3. A significant portion of the discussion centered around perceived tension between creative development and analytics. Each of the panelists talked, smartly, about the importance of analytics providing guardrails as opposed to dictating what should be created.

What’s Next After Advertising? The Jump to Content

Speakers:

At W2O we talk a lot about the role of Storytizing, a model that was codified in Bob Pearson’s book. The third session of the day highlighted a lot of fantastic thinking from CNN, Cadillac, Miller Coors and HP Enterprise. There were a couple of key takeays from this session from my perspective:

  1. The usage of analytics to optimize content has gotten increasingly more sophisticated as new types of assets are available to brands. As an analytics person, it warms my heart to see a focus on analytics to ensure we’re delivering the right content to the right audience(s).
  2. When a lot of brands hear about the concept of storytelling, they think it’s relegated to only consumer brands. Marissa Freeman at HPE spoke eloquently about how they use storytelling concepts to reach a more B2B audience. I think those sorts of learnings are what makes SXSW great. That the industry gets out of its comfort zone and embraces that a case study for HPE could be applicable across industry verticals. 

Evolution of Advocacy & Employee Communications

Speakers:

The panel on employee communications and advocacy featured singing, musical instruments and excellent insights. Employee communications and advocacy is an under-discussed part of the marketing and communications mix, especially because it does deliver value to the business. I took three things away from this session:

  1. Whether you work for a regulated industry or a large consumer brand, there is significant evidence to show that engaging employees and having them advocate on behalf of the brand delivers value to the business. All four panelists talked about the value they’ve seen from these sorts of activations and showed really compelling ROI.
  2. The usage of technology to scale is a fine line to walk. Many brands go too far with technology and make the message far less personal than it needs to be. Jennifer, Sean and Mary all talked about how they’ve used technology like Dynamic Signal to walk this line. Regardless of whether its advocacy and employee communications or some other discipline, it’s important to remember that technology’s role is to accelerate people and process. Technology’s role is not to be a replacement for people and process.
  3. Sean and Joelle shared some really interesting frameworks for employee communications, and one of my favorites took the audience from the creation of company news, outcome-centered communication, employee engagement and employee advocacy all while delivering valuable and interesting experiences for every employee.

Countering Hate: Understanding & Stopping Extremism

Speakers:

The second-to-last panel of the day highlighted the work Bob, Haroon and others have done around understanding how hate groups mobilize through digital (and other) channels. While not specifically about marketing and communications, it was incredible how many corollaries that could be drawn to the sorts of programs we build for clients. Three of the primary takeaways from my perspective:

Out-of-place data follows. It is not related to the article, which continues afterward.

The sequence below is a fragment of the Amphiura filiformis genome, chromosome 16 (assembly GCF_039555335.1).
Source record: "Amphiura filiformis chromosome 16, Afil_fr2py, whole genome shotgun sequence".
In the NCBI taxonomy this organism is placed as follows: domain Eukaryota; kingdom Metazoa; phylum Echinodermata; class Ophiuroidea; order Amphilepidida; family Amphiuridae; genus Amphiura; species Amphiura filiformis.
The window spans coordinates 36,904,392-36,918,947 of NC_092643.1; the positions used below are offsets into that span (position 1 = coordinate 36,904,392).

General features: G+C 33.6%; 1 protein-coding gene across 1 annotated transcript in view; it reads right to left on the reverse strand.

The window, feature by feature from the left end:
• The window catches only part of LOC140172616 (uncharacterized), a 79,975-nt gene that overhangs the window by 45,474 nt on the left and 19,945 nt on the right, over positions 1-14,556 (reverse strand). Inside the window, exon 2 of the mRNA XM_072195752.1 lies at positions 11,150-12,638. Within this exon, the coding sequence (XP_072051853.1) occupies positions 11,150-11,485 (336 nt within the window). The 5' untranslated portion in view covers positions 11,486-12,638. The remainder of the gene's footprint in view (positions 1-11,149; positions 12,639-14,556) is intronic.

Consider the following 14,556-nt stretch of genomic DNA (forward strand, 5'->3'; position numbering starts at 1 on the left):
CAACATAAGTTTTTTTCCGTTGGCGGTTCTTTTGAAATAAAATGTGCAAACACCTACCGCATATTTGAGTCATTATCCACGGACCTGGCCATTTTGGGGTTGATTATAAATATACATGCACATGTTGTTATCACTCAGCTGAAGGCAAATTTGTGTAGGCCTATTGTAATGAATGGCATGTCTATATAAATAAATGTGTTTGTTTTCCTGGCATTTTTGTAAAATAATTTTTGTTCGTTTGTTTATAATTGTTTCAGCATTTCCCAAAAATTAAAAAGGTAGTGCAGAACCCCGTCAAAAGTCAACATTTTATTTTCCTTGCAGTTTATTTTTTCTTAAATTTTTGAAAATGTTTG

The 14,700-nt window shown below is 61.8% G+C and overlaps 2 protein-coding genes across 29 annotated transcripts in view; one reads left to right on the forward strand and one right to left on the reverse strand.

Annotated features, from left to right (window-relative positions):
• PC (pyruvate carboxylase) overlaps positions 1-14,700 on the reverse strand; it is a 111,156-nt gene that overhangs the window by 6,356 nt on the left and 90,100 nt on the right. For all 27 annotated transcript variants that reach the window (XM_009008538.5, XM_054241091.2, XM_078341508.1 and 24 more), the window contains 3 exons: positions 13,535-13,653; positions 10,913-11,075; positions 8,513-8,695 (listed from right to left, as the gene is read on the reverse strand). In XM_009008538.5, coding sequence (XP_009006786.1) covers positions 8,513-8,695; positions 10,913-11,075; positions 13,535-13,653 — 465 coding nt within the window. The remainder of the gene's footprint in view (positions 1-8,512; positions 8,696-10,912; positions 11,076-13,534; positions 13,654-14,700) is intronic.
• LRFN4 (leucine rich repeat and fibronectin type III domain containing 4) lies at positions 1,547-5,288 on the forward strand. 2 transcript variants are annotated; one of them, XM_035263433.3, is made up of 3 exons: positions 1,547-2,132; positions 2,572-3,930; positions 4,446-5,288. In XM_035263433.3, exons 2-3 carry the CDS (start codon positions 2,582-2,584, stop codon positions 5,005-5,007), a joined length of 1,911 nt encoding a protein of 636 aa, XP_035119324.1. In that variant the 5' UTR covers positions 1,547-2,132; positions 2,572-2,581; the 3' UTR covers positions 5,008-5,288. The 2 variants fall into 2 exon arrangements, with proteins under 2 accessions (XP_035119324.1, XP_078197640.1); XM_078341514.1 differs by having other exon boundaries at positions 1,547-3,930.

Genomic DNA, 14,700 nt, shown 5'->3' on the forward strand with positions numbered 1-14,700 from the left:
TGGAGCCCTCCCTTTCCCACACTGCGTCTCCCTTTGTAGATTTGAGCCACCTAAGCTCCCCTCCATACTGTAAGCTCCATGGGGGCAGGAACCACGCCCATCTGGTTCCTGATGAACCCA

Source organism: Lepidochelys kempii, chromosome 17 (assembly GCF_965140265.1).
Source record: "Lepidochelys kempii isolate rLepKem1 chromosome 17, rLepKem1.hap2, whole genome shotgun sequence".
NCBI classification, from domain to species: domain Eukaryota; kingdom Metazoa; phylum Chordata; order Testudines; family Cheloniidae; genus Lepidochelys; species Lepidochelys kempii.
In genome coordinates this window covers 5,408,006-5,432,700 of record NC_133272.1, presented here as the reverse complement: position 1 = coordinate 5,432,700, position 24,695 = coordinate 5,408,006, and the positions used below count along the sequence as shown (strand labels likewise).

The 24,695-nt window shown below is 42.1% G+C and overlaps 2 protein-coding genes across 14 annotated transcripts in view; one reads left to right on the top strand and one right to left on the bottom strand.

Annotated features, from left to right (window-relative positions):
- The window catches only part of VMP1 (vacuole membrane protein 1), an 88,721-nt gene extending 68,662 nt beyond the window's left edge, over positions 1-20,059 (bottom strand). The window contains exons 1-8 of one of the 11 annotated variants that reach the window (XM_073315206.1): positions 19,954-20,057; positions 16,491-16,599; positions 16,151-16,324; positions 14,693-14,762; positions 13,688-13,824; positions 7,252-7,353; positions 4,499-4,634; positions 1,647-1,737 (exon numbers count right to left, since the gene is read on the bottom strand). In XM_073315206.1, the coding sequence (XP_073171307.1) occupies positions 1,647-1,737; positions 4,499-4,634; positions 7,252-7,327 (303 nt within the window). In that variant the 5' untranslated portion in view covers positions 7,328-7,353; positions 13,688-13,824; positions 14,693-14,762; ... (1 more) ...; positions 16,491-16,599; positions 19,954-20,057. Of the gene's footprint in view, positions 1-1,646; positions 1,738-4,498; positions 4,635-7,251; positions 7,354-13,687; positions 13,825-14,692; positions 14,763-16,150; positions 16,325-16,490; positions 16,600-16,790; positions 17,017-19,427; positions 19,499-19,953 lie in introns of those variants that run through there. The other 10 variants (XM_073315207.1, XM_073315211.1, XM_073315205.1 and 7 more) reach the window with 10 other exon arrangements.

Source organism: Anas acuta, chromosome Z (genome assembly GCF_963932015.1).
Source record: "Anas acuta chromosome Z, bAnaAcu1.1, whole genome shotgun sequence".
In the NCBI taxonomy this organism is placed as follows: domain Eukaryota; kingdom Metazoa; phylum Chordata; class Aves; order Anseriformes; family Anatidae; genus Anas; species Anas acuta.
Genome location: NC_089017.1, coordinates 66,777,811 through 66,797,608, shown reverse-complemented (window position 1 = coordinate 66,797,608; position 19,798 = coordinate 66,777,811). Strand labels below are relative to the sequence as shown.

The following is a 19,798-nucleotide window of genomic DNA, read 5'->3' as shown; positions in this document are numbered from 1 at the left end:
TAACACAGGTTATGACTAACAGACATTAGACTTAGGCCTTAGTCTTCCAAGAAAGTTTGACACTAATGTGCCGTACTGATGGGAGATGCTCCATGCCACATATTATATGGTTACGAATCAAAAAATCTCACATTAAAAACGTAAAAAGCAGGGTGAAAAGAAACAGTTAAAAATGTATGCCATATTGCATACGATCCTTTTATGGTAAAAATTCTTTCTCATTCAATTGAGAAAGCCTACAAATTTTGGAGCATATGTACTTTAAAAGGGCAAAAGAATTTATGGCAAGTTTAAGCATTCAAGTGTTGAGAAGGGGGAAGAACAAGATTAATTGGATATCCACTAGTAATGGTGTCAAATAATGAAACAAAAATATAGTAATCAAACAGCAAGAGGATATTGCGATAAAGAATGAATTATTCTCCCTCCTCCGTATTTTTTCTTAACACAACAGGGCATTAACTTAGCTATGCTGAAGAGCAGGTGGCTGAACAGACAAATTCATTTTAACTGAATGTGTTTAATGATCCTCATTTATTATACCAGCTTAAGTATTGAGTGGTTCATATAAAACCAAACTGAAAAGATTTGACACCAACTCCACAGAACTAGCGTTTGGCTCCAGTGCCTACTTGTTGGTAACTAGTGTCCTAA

1. Whether you are talking about countering hate groups or brands executing a digital marketing campaign, audience architecture is still the key starting place. Without having a complete understanding of how the audience behaves, it’s almost impossible to activate any sort of programming.
  2. It’s always about the right language, at the right time and distributed over the right channels. Hate groups have adopted an approach that marketers have known forever, but often abandon in favor of a flashy execution.
  3. Our attention span as content consumers continues to diminish. Bob shared a statistic during his portion of the presentation that we have 2-3 seconds in order to get someone’s attention with a piece of content. It doesn’t matter if it is visually appealing if we’re not conveying a message in a concise way right as the person is viewing the content.

Music as a Corporate Responsibility Platform

Speakers:

Our last session of the day incorporated music, communications and corporate responsibility in an extremely fun and insightful way. Much like employee advocacy and engagement, corporate social responsibility is a huge growth driver for companies. There were a couple of things that I took away from this panel.

  1. Ray Kerins spoke at length about the importance of authenticity when executing CSR campaigns, but I think it’s an important takeaway for any marketing execution. Consumers are hit with more content than ever, and because of that it’s important that they know the message is genuine.
  2. All three panelists talked about how important it was for companies to take a stand. They highlighted that it is important for companies to articulate a position, and then not waffle from that position. Again, consumers are becoming increasingly smarter about our brands, and have no issue calling out conflicting messaging.

In summary, it was an excellent first day. Each session was chalk full of nuggets that all attendees could take away for their day jobs. Exactly what SXSW is intended to be. We’re on to day 2!